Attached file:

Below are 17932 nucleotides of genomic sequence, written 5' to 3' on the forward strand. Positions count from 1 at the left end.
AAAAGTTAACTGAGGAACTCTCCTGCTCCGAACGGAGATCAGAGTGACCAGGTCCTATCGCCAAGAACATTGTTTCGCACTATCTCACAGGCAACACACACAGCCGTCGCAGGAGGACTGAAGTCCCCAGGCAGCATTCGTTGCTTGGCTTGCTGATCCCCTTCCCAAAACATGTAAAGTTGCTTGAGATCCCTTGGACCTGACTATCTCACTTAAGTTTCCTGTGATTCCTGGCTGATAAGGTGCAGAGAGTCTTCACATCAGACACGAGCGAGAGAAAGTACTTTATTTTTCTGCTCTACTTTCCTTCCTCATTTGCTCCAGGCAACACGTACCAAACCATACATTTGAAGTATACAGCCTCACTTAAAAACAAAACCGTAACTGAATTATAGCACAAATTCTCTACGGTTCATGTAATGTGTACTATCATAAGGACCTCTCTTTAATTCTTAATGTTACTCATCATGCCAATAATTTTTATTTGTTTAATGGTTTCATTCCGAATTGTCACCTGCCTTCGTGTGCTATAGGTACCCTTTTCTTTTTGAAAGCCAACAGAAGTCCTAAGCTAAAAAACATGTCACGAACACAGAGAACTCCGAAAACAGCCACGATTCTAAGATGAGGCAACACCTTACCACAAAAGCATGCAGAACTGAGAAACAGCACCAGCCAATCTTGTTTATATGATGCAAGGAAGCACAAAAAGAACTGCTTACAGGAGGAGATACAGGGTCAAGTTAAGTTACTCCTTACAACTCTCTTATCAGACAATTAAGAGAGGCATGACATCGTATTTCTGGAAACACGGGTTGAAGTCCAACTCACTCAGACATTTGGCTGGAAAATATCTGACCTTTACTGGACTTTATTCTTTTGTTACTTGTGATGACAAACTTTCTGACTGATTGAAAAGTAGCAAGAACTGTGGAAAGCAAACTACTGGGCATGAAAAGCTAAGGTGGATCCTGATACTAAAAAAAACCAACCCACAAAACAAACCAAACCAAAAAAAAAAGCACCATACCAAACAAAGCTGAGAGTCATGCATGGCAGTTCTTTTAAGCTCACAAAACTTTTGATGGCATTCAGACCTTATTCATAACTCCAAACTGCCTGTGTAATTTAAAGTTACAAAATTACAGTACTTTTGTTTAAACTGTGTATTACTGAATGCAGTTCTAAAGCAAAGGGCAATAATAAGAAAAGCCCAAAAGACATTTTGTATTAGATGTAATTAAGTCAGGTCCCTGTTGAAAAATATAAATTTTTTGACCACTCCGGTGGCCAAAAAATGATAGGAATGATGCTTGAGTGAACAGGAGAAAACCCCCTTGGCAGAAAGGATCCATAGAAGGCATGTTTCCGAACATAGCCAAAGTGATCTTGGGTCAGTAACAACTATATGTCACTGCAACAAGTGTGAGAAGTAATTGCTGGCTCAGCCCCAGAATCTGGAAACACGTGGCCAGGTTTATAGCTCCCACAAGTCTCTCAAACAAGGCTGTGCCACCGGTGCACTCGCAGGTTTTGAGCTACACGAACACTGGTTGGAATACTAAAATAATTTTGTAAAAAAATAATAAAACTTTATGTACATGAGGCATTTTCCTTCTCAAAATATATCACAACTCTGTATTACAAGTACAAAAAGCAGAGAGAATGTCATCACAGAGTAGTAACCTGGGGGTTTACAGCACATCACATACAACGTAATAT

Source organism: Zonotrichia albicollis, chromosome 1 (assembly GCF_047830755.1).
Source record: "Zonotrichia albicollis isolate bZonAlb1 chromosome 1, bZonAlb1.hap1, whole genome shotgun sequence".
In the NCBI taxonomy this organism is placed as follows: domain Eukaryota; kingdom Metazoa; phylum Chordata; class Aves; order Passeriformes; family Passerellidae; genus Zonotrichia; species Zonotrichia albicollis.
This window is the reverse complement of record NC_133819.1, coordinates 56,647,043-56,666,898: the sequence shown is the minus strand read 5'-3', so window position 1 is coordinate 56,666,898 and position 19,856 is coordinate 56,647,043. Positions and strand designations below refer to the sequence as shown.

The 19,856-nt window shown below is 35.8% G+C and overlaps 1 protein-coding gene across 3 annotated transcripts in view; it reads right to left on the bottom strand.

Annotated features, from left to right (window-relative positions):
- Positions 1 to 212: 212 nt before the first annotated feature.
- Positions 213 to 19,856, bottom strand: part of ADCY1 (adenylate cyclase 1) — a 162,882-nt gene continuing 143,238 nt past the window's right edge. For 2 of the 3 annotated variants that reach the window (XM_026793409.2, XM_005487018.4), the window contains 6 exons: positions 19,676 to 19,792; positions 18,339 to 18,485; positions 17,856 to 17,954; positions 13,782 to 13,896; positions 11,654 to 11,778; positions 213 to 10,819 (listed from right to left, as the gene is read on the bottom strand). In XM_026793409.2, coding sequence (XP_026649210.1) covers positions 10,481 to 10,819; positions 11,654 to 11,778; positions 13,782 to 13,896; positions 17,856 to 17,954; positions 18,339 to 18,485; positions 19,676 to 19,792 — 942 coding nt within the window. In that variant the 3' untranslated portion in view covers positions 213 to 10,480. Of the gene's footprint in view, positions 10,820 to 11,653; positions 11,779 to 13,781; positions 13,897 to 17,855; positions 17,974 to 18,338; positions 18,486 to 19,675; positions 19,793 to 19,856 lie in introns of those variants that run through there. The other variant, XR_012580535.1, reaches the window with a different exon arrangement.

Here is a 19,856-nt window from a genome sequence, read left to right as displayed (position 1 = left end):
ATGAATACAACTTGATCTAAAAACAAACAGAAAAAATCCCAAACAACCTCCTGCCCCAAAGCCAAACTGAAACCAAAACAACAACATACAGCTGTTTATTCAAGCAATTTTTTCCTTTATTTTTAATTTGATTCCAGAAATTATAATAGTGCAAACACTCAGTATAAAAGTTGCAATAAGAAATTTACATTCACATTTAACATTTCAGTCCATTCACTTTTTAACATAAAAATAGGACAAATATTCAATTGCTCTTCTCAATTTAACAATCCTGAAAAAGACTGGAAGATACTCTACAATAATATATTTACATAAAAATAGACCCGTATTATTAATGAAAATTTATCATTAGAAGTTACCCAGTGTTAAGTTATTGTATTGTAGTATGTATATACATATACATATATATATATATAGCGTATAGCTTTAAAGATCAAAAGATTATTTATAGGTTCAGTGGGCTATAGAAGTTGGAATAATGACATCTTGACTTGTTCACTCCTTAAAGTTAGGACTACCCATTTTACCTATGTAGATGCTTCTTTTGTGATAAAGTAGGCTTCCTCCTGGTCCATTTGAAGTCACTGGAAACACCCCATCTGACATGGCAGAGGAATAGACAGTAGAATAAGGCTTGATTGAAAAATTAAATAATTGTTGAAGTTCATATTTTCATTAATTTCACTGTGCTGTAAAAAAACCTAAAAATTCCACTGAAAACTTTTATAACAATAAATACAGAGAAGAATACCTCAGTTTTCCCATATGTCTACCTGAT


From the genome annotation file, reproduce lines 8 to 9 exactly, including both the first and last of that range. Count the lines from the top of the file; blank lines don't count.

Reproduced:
Annotated features, from left to right (window-relative positions):
- Positions 1 to 212: 212 nt before the first annotated feature.